about overflow protection

about overflow protection

Postby fbarisione » Thu Jun 02, 2011 10:32 am

Hello,
I wanted to know if it's possible, that somebody give me a detailed explanation of the following sentence:

"PAPI makes sure the underlying operating system or library guards against overflow of counter values."

I wonder how this is achieved, maybe just by reset the counters to zero?. if that's the case, let me give you an example:
If I'm measuring L1 Cache misses and I get a "X" when PAPI reads the counter, is "X" the actual number or maybe it was a higher value which raise an overflow protection plus "X"?... How can I be sure there weren't any overflow protection when I read a counter?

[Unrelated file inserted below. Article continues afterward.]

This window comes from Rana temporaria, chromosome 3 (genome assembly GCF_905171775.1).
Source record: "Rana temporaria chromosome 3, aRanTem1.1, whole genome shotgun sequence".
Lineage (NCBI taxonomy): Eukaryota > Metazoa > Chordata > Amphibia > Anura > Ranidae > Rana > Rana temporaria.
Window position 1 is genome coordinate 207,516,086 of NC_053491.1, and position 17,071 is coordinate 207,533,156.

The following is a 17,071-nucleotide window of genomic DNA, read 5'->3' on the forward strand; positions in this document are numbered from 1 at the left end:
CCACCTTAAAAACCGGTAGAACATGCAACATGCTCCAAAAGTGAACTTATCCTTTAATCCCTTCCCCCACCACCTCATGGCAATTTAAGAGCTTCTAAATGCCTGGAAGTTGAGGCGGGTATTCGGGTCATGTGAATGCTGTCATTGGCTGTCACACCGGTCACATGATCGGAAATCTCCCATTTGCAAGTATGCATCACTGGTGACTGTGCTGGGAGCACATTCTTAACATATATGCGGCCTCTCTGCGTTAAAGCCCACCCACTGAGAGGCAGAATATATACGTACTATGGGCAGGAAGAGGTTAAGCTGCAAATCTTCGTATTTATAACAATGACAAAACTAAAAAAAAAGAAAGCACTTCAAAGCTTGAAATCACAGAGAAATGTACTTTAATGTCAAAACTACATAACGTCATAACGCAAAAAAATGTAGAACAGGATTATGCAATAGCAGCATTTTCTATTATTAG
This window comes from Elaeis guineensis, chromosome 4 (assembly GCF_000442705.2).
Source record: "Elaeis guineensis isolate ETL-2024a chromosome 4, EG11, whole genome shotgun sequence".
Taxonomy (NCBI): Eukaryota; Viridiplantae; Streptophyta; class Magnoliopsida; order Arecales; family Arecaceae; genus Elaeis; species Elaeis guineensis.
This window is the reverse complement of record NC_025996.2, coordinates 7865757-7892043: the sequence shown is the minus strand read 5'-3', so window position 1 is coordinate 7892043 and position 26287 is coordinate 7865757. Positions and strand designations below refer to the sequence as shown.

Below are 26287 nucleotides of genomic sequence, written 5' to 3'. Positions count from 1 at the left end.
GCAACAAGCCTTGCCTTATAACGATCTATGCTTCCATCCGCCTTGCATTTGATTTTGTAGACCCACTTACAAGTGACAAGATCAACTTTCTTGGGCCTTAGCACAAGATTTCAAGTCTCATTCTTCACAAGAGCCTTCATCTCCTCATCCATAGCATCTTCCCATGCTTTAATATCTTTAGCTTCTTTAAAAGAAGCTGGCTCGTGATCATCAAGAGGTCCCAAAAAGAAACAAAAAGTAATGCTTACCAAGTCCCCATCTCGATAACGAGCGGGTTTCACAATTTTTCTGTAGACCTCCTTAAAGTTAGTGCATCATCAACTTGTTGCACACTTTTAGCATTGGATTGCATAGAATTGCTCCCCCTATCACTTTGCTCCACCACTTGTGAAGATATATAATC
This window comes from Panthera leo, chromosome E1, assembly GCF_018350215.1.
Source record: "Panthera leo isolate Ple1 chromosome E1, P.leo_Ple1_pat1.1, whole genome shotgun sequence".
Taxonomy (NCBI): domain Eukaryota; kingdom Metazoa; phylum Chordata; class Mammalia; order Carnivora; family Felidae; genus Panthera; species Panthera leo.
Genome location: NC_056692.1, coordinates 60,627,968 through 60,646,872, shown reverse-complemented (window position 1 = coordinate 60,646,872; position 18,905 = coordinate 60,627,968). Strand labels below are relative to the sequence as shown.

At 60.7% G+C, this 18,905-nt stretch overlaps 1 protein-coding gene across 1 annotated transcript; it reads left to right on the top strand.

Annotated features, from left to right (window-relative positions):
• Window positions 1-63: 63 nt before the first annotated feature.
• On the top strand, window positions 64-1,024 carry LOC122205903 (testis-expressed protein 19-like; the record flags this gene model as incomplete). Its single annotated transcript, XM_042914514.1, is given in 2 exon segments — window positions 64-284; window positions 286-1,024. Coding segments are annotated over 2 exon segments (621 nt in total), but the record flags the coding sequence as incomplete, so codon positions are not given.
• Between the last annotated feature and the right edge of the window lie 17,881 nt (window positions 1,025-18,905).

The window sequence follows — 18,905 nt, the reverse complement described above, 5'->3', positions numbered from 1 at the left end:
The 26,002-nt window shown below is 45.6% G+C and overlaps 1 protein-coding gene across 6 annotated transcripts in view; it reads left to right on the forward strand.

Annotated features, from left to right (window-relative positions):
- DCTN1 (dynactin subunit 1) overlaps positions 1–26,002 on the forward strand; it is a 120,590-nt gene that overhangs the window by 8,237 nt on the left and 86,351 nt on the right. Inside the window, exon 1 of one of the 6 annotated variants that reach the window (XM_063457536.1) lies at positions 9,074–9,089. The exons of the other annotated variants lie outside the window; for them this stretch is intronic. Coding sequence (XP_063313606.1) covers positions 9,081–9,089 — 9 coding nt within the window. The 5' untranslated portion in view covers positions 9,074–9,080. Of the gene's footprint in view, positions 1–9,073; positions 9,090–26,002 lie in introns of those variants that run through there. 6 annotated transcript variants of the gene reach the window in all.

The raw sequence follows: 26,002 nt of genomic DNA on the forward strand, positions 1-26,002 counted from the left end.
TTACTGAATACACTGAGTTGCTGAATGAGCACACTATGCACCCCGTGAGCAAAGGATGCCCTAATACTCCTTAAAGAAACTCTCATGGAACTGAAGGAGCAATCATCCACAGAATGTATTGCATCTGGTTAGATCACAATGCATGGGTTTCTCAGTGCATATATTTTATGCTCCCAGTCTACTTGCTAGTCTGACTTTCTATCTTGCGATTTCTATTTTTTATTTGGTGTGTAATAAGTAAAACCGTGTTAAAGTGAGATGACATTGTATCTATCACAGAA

regards,
fbarisione
 
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Re: about overflow protection

Postby danterpstra » Thu Jun 02, 2011 10:54 am

PAPI abstracts the physical counters, which can be of varied resolution, into virtual counters that have 64-bit resolution. This abstraction typically occurs at every context switch, which is frequent enough to insure that physical overflow is avoided. If I did my math right, a 64-bit virtual counter incrementing at 1 GHz would take more than 100 years to overflow.
danterpstra
 
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